Deblinger, E., Thakkar-Kolar, R. R., Berry, E. J., & Schroeder, C. M. (2010). Caregivers’ efforts to educate their children about child sexual abuse: A replication study. Child Maltreat, 15, 91-100. doi: 10.1177/1077559509337408
Gartrell, N. & Masbacher, D. (1984). Sex differences in the naming of children’s genitalia. Sex Roles, 10, 869-876. doi: 10.1007/BF00288510
Hedgepath, E. & Helmich, J. (1996). Teaching about sexuality and HIV. New York, NY: New York University Press
Kenny, M. C., & Wurtele, S. K. (2008). Preschoolers’ knowledge of genital terminology: A comparison of English and Spanish speakers. American Journal of Sexuality Education, 3, 354-354. doi: 10.1080/15546120802372008
Martin, K., Baker, L. V., Torres, J., & Luke, K. (2001). Privates, pee-pees, and coochies: Gender and genital labeling for/with young children. Feminism Psychology, 21, 420-430. doi: 10.1177/0959353510384832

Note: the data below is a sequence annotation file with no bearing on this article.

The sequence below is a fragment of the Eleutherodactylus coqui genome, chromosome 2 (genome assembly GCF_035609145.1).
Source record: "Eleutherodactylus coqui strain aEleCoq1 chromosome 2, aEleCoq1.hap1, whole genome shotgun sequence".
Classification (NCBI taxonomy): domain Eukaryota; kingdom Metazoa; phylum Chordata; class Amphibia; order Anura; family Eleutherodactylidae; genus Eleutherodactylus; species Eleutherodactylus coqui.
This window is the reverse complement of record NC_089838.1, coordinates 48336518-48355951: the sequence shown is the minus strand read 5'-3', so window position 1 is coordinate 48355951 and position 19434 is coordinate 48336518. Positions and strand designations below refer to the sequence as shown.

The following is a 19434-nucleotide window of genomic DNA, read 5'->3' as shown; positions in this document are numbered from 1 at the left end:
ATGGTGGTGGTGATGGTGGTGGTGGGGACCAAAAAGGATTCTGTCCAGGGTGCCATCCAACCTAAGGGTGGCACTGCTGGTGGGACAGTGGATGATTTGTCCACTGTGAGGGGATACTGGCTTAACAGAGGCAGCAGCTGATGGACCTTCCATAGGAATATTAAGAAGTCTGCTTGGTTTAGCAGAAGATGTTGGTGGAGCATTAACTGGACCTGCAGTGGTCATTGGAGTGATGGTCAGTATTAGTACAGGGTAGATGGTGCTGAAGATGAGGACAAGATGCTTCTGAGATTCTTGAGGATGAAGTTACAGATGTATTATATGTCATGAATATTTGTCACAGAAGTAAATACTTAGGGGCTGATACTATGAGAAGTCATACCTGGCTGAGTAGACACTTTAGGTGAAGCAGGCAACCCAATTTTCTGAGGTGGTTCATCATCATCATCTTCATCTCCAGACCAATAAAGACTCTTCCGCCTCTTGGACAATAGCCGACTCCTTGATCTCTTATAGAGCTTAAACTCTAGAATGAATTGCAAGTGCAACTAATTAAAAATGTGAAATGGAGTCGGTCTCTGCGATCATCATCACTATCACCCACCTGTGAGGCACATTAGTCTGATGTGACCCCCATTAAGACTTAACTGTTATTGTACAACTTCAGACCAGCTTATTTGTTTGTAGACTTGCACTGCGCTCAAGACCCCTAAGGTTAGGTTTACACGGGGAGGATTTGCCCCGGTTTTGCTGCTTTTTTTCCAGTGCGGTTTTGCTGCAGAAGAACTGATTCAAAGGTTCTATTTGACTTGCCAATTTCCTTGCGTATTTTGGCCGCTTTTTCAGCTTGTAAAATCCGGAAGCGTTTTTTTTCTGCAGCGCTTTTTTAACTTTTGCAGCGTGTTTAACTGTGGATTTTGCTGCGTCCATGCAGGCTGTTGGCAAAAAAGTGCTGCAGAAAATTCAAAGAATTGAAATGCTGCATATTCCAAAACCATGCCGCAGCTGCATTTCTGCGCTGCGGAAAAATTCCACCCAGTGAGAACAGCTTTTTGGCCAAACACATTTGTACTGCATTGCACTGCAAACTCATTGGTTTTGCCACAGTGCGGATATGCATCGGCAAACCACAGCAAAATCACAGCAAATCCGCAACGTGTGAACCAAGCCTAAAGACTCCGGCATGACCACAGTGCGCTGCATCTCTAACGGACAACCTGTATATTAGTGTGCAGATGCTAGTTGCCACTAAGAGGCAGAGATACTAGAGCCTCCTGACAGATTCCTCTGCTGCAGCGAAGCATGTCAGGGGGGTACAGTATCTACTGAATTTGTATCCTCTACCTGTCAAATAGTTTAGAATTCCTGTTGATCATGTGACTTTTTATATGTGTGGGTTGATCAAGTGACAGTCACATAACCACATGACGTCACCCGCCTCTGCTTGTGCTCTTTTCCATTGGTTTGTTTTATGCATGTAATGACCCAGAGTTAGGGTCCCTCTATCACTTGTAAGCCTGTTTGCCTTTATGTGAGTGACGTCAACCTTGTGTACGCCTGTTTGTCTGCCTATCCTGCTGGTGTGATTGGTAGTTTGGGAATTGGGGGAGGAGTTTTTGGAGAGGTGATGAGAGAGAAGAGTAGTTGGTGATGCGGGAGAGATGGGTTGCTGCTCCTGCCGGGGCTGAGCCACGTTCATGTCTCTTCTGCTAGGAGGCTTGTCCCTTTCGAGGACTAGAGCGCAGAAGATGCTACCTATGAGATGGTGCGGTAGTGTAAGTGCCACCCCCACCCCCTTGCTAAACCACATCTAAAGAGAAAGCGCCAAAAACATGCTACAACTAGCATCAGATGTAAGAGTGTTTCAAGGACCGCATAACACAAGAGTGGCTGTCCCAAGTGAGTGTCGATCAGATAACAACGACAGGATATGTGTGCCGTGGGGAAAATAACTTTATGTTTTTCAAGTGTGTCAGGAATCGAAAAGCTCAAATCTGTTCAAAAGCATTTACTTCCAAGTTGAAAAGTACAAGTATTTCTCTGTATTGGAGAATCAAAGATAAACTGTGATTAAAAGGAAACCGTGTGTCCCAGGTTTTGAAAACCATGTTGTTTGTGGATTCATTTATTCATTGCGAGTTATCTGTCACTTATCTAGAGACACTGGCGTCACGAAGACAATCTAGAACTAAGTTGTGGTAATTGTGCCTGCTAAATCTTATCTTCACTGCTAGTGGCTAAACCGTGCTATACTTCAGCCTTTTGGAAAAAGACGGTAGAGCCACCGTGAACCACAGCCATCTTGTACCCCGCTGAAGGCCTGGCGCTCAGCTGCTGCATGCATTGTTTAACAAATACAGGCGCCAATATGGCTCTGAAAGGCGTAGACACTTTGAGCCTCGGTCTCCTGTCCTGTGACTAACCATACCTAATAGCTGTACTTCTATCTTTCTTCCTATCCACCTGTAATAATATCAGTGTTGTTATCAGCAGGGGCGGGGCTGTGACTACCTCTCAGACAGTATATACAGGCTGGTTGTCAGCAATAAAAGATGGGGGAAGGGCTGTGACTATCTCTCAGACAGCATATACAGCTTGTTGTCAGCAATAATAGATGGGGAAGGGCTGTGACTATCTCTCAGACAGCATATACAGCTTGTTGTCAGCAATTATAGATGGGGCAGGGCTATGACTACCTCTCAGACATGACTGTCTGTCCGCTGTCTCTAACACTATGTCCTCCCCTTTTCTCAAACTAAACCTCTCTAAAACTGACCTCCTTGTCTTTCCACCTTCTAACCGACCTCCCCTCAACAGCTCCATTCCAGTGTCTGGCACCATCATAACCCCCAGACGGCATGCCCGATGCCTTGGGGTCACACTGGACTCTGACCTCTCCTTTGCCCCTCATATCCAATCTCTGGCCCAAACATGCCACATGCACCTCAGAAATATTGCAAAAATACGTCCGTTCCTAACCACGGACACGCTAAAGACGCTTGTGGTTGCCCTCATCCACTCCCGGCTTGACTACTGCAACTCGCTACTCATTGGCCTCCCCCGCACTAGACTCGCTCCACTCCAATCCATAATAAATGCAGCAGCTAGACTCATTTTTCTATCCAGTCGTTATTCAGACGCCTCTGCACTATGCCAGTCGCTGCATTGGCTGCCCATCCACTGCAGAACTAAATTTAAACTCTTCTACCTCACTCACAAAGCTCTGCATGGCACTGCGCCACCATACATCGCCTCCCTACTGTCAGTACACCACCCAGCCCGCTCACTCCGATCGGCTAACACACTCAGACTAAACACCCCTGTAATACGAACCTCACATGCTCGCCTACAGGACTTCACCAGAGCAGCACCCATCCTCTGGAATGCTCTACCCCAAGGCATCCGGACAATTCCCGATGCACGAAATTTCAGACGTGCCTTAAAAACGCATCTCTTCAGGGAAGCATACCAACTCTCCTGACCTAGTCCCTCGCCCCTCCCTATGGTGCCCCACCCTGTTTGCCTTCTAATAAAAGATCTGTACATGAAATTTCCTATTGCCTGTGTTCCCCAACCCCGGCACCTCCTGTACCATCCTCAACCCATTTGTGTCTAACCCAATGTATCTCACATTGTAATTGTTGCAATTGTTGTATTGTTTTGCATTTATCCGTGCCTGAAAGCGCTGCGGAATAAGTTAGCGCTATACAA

Silberman, M. L. (2006). Active training: A handbook of techniques, designs, case examples, and tips. San Francisco, CA: Pfeiffer
Wurtele, S. K. (1998). School-based child sexual abuse prevention: Questions, answers, and more questions. In J. R. Lutzker (Ed.): Handbook of child abuse research and treatment (pp. 501-516). New York: Plenum Press.